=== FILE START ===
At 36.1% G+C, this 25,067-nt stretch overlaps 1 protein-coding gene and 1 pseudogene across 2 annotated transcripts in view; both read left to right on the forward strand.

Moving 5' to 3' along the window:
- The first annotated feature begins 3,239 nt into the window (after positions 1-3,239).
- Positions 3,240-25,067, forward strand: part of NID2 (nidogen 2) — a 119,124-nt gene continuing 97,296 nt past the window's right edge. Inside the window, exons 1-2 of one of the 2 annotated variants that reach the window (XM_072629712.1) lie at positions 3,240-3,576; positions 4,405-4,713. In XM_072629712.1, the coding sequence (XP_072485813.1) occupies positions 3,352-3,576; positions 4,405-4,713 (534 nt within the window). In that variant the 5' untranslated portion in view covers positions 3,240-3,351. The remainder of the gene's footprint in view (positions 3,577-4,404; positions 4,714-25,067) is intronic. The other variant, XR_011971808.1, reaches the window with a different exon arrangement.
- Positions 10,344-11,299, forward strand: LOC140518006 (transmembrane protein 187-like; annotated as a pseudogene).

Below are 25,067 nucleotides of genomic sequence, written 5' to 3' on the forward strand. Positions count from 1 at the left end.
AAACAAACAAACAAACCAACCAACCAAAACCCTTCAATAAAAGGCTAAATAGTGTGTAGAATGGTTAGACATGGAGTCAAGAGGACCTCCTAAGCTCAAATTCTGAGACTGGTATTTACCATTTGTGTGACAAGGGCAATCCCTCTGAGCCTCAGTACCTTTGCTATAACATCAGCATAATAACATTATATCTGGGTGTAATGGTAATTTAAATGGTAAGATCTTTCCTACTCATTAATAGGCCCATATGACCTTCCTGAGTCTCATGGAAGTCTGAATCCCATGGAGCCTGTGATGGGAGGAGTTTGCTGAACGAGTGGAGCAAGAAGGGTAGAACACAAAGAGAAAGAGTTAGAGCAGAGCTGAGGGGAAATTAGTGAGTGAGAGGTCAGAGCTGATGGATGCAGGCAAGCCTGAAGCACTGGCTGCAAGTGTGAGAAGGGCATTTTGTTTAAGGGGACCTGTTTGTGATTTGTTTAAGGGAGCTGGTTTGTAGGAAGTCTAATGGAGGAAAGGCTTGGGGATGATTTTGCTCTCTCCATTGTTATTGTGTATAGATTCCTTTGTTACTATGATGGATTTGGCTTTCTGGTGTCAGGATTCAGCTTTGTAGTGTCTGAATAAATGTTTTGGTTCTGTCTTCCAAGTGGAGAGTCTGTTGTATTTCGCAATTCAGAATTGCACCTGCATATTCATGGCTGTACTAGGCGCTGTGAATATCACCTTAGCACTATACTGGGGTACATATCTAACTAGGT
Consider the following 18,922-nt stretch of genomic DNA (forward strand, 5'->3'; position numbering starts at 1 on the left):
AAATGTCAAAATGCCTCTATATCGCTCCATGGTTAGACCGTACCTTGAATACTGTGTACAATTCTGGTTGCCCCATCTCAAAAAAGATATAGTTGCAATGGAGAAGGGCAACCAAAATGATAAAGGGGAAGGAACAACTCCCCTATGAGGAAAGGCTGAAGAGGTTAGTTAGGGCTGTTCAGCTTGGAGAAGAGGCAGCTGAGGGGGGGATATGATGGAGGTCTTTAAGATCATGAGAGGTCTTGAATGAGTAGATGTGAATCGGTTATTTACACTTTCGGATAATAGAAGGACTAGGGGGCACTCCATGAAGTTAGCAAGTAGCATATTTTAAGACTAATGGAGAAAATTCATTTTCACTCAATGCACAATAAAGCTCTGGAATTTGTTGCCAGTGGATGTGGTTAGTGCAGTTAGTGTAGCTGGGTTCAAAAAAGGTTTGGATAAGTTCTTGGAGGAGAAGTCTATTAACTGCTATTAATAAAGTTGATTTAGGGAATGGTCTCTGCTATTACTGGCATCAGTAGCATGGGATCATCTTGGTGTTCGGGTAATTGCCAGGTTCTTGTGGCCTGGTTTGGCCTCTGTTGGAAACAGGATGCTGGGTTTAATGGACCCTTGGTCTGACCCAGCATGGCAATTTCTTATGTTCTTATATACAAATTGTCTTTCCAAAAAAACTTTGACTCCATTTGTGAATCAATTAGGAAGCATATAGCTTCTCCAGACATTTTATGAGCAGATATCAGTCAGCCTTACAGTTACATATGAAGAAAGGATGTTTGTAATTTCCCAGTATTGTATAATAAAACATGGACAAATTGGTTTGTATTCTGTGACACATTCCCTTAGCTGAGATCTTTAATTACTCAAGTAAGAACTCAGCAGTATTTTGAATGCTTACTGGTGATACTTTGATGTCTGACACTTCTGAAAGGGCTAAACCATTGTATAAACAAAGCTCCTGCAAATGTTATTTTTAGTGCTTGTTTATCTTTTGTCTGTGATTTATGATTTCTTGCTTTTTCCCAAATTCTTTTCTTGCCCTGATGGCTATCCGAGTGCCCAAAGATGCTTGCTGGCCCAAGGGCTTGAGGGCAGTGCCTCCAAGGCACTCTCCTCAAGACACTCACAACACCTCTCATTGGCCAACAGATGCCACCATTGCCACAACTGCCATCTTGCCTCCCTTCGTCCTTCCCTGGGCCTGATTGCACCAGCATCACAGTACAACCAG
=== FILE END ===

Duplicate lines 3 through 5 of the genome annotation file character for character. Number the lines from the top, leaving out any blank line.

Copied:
- The first annotated feature begins 3,239 nt into the window (after positions 1-3,239).
- Positions 3,240-25,067, forward strand: part of NID2 (nidogen 2) — a 119,124-nt gene continuing 97,296 nt past the window's right edge. Inside the window, exons 1-2 of one of the 2 annotated variants that reach the window (XM_072629712.1) lie at positions 3,240-3,576; positions 4,405-4,713. In XM_072629712.1, the coding sequence (XP_072485813.1) occupies positions 3,352-3,576; positions 4,405-4,713 (534 nt within the window). In that variant the 5' untranslated portion in view covers positions 3,240-3,351. The remainder of the gene's footprint in view (positions 3,577-4,404; positions 4,714-25,067) is intronic. The other variant, XR_011971808.1, reaches the window with a different exon arrangement.
- Positions 10,344-11,299, forward strand: LOC140518006 (transmembrane protein 187-like; annotated as a pseudogene).